You’re never too far from destitution even after huge success: Pandora founder

Pandora founder Tim Westergren tells the story of when he was being wooed by some high flying investment bankers who wanted to be involved in the company’s next raise.


Standing at a buffet table next to an opulent banquet of prime Wagyu beef, and with a glass of top-notch red wine in one hand, Westergren recalls picking up the beef slider and looking down at it when he had a vivid flashback.


He imagined that he was in fact holding a big mac in one hand and a soda in the other on a street corner in San Francisco, staring ahead at his credit card debt.


Westergren is in Australia for a flying visit to its Australian office, headed up by Jane Huxley, who says growth in the local market has been rapid.


Speaking at an Investor’s Org luncheon, wearing casual jeans, hiking boots and a grey T-shirt among a group of suited investors, Westergren’s story of struggling through adversity is certainly more dramatic – and genuine – than most.


In fact, what makes the Pandora story so compelling is not the enormous growth that the internet music streaming has had, but the depths of financial despair that it rose from, pulled through by the belief of a team that did not accept wages for two-and-a-half years (something they would later discover was illegal).


At his most desperate, Westergren, a musician until then, had maxed out credit cards, had $500,000 of personal debt and was being sued by some of his former employees. It certainly gives his flashback some context, and he says that feeling of destitution is never far away.


He had pitched 350 investors before Pandora got its first investment. It’s something he says in hindsight he would have spent less time on, “maybe pitching 250 investors instead”.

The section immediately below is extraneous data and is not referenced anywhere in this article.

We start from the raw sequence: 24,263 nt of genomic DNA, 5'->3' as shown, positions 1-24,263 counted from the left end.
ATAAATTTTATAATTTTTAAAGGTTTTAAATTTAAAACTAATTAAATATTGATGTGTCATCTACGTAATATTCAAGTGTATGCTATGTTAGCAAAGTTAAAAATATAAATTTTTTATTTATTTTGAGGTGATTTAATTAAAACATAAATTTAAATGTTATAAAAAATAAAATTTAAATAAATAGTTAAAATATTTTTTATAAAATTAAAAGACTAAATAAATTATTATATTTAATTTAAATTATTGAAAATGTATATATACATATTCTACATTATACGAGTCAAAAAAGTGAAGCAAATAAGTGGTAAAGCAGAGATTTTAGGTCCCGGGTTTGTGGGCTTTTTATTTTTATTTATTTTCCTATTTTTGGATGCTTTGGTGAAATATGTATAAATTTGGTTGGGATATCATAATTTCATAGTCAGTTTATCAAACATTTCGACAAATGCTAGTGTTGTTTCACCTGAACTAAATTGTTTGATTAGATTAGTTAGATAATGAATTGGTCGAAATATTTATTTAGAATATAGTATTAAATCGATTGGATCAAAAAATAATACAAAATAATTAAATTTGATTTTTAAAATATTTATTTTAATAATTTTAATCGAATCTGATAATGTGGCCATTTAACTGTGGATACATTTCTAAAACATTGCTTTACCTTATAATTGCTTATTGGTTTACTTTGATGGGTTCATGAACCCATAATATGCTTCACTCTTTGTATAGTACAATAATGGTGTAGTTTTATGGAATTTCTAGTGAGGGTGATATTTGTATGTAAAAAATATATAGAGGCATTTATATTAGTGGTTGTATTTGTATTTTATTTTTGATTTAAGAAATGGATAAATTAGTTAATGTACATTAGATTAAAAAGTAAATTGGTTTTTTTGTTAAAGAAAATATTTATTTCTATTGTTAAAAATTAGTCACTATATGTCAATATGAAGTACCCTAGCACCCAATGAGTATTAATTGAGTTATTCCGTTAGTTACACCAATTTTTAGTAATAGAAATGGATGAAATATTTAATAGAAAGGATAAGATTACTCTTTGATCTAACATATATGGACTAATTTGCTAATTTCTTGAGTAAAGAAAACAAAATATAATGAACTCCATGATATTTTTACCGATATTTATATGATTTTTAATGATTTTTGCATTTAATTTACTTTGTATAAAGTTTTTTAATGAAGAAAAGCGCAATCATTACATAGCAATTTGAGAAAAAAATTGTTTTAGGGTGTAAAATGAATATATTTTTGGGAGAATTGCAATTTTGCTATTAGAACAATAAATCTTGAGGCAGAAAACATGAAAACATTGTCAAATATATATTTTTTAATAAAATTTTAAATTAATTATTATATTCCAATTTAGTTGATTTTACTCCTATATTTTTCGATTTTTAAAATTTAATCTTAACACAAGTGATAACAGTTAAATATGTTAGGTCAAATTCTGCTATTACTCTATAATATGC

Westergren used about $2 million of that initial investment to pay back his employees. Calling them into a room, with a wad of cheques in his pocket, the employees had no idea they had received funding.


Westergren had purposely shielded them from the funding process, feeling that the emotional rollercoaster of chasing investment was his to bear. He didn’t want to raise their expectations only to have them crushed.


Pandora was born out of the music genome project. The initial technology was developed by Tim Glaser with musical input from Westergren.


It was an effort to “capture the essence of music at the fundamental level” using almost 400 attributes to describe songs and a complex mathematical algorithm to organise them.


While the team had no real business model, and was not being paid for their efforts for most of the time, Westergren says they all had a strong sense they were on to something magical.


It’s this belief from his team and the people he’s worked with that Westergren cherishes the most.


For him, the success he and the team have had was born out of their passion for what they were creating. Doing something you truly believe in is something he talks to many students about.


In September last year, the company filed a prospectus with the SEC to raise $230.8 million dollars through the sale of 10 million shares at a price of $23.99 per share. The offering dwarfed its $90 million IPO in 2011 by a factor of three.


As one investor at the event noted, “I can’t wait til I’ve made it big enough to not have to wear a suit ever again.”


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